40 Points. 18 Rebounds. 9 Assists. 2 blocks. 2 steals.
That’s the sound of LeBron James making history yet again by becoming the first player in over 51 years to have at least 40 points, 18 rebounds and 9 assists in an NBA Playoff game. The last player to do so? Elgin Baylor on March 14, 1961 when the Los Angeles Lakers hosted the Detroit Pistons in Game 1 of their first round Western Conference series.
However, the absurdity of LeBron James’ historically great performance goes beyond the linear boxscore measurement. Deep beneath the blinding surface of his impossible-to-ignore numbers lay dormant a story that is unique to perhaps only King James himself. A story that, dependent on his success or failure over the remainder of the post-season, may well be lost to the pages of history: LBJ is being relied upon more than ever.
The construction of Miami’s infamous super team brought with it an unprecedented amount of criticism, hate, and expectation. The expectation being that it should now be near impossible for James to be unsuccessful. Teaming up alongside another offensive powerhouse in Dwyane Wade, as well as the more than offensively adept Chris Bosh, meant [in theory] that James was going to be able to lower his responsibility and therefore decrease his energy expenditure whilst maintaining or improving his already other worldly efficiency and effectiveness.
While things didn’t quite come to fruition during their first season together, that original hypothesis rang true for much of the 2012 regular season. Coach Spoelstra was able to limit LeBron’s minutes to a respectable 37.5MPG despite ‘Bron playing 13 games (19.6% of the season) without the team’s second best player in D-Wade. His efficiency reverted to the stratospheric level that NBA fans were accustomed to and as a result was fittingly awarded his 3rd MVP award in 4 years.
The playoffs however - thanks much in part to the lower abdominal injury suffered by Chris Bosh - are proving to be something more of a wormhole back to his days in Cleveland. LeBron James is carrying a load so large, so astronomical, so preposterous right now that there may not be a player in the history of the game who has ever had to do quite this much.
When Baylor dropped his black & white 40, 18 and 9 all of those 51 years ago, his Los Angeles Lakers accounted for a team total of 120 points. Contrast this to today, and Miami managed a meager 101 points by comparison [their opponents were 102 and 92, respectively]. So in a league that shot a far lower percentage on average and had no 3 point line, it’s no stretch of the imagination to say that the game Elgin competed in had a lot more opportunity to rack up statistics.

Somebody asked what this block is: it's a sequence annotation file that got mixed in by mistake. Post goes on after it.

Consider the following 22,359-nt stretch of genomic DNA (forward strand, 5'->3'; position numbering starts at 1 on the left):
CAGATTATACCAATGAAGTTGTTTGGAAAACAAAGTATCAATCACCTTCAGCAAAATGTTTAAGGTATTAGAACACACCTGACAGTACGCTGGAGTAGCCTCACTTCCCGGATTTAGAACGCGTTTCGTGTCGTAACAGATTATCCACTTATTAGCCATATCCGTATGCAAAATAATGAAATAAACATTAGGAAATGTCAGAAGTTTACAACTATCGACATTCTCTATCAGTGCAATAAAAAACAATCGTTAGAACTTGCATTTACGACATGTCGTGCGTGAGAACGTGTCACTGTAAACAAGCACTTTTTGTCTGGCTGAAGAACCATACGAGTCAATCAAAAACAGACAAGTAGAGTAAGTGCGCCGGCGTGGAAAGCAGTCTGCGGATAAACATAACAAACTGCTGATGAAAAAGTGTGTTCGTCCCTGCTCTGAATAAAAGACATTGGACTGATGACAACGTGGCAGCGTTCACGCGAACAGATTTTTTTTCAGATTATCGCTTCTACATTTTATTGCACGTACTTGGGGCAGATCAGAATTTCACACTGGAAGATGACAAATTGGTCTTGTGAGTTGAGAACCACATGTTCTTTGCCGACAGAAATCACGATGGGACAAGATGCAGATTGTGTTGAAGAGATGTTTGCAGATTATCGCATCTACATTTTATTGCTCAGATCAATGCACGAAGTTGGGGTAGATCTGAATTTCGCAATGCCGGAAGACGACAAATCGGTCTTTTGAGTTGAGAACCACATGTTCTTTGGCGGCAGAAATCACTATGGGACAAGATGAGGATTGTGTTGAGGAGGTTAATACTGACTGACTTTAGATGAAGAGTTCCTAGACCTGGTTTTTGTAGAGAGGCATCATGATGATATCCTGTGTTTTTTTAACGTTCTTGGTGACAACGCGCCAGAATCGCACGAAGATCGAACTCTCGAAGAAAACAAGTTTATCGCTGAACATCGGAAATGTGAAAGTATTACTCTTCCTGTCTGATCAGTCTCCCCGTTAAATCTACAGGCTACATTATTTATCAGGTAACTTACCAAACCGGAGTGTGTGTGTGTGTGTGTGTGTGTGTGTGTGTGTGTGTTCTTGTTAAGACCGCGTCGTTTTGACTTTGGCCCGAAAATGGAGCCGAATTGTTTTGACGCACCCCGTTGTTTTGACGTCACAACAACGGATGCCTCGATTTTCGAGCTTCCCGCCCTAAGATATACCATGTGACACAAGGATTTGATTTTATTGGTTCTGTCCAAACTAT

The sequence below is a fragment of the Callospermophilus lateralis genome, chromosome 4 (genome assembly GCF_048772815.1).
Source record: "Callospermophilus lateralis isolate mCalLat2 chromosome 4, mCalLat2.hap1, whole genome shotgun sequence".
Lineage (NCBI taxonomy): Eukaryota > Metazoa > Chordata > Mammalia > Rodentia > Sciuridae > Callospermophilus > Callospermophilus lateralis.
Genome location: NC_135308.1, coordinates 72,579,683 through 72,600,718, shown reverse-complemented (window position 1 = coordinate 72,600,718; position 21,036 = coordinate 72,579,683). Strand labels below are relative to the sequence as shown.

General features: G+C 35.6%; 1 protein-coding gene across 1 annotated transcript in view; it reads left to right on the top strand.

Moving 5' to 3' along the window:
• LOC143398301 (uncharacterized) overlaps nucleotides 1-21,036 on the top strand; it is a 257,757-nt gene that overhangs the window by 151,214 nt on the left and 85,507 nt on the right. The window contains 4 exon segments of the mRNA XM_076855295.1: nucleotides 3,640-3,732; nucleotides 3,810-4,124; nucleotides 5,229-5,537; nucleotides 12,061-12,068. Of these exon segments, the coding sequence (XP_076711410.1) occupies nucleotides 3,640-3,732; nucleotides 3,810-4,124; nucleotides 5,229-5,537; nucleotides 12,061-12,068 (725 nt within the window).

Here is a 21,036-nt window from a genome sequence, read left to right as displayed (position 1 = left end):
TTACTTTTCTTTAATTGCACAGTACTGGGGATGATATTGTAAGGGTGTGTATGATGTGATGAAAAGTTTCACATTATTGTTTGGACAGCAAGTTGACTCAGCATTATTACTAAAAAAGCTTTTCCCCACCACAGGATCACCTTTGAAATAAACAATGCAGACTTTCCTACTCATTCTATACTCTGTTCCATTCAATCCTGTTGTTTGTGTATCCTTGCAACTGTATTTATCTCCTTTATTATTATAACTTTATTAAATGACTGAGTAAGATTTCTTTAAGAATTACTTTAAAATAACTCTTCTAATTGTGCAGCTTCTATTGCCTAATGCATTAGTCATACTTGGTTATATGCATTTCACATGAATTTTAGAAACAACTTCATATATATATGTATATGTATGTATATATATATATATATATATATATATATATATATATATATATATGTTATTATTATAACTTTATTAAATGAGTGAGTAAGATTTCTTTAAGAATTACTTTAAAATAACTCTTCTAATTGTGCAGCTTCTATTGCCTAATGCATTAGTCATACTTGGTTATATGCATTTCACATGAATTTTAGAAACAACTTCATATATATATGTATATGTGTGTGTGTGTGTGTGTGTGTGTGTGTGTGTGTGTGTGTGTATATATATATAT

Yet every single statistic that LeBron James racked up today was a needed one. Game 4 was irrefutably the most crucial of the Playoffs thus far, and considering what it would mean for the Heat and ‘Bron if they were to lose to the Pacers in the second round, may well have been the most critical game of LeBron’s post-season career yet. There was no coming back if they slipped 3-1. Battier knew this. Wade knew this. James definitely knew this.
So in a series that has seen LeBron play the Power Forward position and guard positions 1-5 (Yes… 1-5), tonight’s game proved to be the forum in which he made possibly his greatest, most believable statement yet: I refuse to go down like a chump.
By the end of the game, LeBron had accounted for an insane 40% of his team’s points, 38% of his team’s rebounds, and 45% of his team’s assists. Comparatively, Elgin’s 40 were worth just one third of his team’s points.
The insanity, however, is as much in the load that LeBron is needing to carry as it is with how historic the numbers are. In post-game question time James alluded to the fact that he came into the game with the mindset that he would “play 48 minutes, 55 if it came down to it”. As formidable and admirable as that mind state may be, it’s one that need not exist in the second round of the playoffs.
Point blank and straight up, LeBron James’ supporting cast needs to step the fuck up. Shane Battier, James Jones, and Mike Miller (Haslem too, until today) have fallen so far off of the face of the Earth that NASA wouldn’t be able to locate them. They couldn’t hit an open shot if they were given a shotgun 1 foot infront of a soda can.
Thankfully, Spoelstra heard the sentiments of people like myself (at least, that’s what we like to tell ourselves) following Game 3 in regards to the Heat needing more screens and off-ball movement. It served them well today, particularly in defeating the versatile perimeter defense from the likes of Paul George. Spoelstra has made adjustments, Wade has faced his adversity and come out on top, and James is playing like the James of old. Now, it’s time for the rest of the roster to step up and do their jobs, or the future in Miami is going to be very bleak.
James may be the greatest athlete the game of basketball has ever seen. He may well be the greatest natural raw talent the game has ever seen. But no matter the amount of strength, speed, quickness, stamina, and skill that he possesses - the responsibility and load that he holds upon his shoulders right now is nothing more than a recipe for disaster once the season gets deeper, the games get tougher and the clutch gets clutcher. No man in the game is capable of carrying the responsibility that James is. No man has the talent and/or physical ability to have it asked of him, much less carry it out. But make no mistake, not even LeBron James can continue this without faulting.
The late Chick Hearn once pondered while bearing witness to the all-around greatness of Grant Hill dropping a triple double against his Lakers: “What more can one guy do for a team!?”.
Well Chick, if you’re still watching… I’d say you’ve got your answer.